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ILR's Griffith: Immigration and employment create 'immployment' law

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Joe Schwartz

A hybrid known as "immployment" law is emerging from the growing number of immigrants in the U.S. labor force and immigration law enforcement.

Kate Griffith, the ILR School's Proskauer Assistant Professor of Employment and Labor Law, discussed the relationship between immigration and employment laws during a presentation at the Proskauer Rose LLP law firm in Manhattan Sept. 12.

"Recent trends in immigration demand that we consider how immigration and employment law relate to each other," Griffith said. "Despite their origins as independent legal regimes, there is a long and intensifying relationship between our nation's immigration and employment policies. Courts are increasingly confronting questions raised by a growing number of state and local immigration laws that deal with the workplace."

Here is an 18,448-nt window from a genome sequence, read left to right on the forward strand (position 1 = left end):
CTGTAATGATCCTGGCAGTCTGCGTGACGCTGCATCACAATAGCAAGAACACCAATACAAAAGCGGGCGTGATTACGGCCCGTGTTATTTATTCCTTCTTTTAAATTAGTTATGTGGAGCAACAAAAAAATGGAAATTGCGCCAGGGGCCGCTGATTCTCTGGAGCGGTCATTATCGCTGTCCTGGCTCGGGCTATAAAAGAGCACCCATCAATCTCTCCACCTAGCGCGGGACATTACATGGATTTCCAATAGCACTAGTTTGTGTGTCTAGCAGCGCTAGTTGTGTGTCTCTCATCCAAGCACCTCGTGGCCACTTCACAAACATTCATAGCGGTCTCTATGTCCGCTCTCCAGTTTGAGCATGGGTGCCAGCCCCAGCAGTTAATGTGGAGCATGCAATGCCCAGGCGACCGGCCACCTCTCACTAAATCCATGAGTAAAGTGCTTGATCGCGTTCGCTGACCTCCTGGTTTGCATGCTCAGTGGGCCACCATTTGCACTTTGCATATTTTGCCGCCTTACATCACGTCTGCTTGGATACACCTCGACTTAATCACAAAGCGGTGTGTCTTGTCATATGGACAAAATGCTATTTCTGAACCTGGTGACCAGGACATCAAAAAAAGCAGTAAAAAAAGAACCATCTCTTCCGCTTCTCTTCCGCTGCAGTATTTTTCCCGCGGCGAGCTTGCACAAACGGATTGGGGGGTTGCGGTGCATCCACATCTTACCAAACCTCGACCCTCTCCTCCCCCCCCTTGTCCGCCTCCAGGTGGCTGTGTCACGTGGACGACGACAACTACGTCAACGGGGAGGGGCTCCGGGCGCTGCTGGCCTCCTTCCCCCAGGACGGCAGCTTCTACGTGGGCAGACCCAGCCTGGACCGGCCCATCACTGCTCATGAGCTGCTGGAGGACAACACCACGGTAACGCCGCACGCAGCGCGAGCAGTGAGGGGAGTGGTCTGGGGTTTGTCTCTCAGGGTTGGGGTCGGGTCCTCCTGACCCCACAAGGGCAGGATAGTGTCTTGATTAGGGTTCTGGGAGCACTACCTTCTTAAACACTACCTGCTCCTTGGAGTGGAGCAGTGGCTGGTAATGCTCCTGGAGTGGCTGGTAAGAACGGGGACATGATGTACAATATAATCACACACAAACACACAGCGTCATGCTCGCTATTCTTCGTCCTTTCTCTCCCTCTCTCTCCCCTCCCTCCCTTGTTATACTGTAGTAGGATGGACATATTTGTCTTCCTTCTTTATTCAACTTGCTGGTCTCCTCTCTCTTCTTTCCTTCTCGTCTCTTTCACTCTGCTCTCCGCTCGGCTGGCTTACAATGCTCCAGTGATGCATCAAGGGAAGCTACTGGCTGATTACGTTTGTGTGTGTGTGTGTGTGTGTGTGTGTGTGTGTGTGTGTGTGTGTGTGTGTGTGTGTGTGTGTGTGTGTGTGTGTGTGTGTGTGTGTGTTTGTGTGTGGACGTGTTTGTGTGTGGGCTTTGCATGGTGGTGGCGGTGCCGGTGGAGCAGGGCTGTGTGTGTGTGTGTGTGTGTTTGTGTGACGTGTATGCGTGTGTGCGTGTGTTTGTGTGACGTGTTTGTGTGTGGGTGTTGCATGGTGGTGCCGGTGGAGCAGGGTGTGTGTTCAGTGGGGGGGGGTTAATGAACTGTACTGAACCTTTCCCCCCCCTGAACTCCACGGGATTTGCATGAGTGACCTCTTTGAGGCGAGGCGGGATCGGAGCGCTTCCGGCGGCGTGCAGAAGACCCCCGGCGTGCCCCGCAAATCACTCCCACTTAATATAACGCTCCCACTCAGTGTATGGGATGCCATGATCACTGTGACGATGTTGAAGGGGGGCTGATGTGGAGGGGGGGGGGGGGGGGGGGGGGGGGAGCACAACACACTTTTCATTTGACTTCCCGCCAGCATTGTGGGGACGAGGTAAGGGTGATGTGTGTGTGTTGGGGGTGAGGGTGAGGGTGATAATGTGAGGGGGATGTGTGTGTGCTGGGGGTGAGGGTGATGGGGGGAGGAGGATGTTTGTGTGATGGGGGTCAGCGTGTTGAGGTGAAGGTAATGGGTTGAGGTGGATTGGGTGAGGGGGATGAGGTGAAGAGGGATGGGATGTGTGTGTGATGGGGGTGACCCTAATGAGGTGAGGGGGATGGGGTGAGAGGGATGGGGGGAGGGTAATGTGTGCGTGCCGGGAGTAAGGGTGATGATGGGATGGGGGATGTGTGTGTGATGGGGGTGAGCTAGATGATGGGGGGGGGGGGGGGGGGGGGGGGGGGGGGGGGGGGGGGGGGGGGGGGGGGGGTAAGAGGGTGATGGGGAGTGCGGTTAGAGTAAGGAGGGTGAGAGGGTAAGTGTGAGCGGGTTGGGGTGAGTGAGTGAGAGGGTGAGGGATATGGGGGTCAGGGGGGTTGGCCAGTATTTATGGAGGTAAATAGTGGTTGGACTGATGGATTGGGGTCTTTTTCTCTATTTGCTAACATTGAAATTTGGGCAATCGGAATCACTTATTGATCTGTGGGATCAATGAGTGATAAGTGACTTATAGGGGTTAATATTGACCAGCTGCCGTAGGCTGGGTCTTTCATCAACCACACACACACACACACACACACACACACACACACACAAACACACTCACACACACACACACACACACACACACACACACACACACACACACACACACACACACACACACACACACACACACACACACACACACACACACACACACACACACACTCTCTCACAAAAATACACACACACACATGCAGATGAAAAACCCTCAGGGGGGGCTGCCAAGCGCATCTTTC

She continued, "In effect, these state and local governments are legislating in the immployment law area. I argue, therefore, that we should use an immployment law analysis to evaluate the constitutionality of these laws," she said.

Griffith will teach an elective course, Migrants and the Law of the Workplace, cross-listed by ILR and the Cornell Law School, in the 2012-13 academic year.

A faculty fellow at Cornell's Institute for the Social Sciences' immigration project, Griffith organized a panel this month titled "Undocumented Workers: Crossing the Borders of Immigration and Workplace Law."

In a paper published in May by the Yale Law and Policy Review, Griffith described state and local employer-sanctions laws that might conflict with Congress' intent to promote federal employment policy as part of the Immigration Reform and Control Act.

The Proskauer Employment and Labor Law Assistant Professorship was established in 2010 by the law firm for an ILR assistant professor who engages in scholarly work in employment law, labor law, employee benefits, compensation, conflict resolution and/or collective bargaining.

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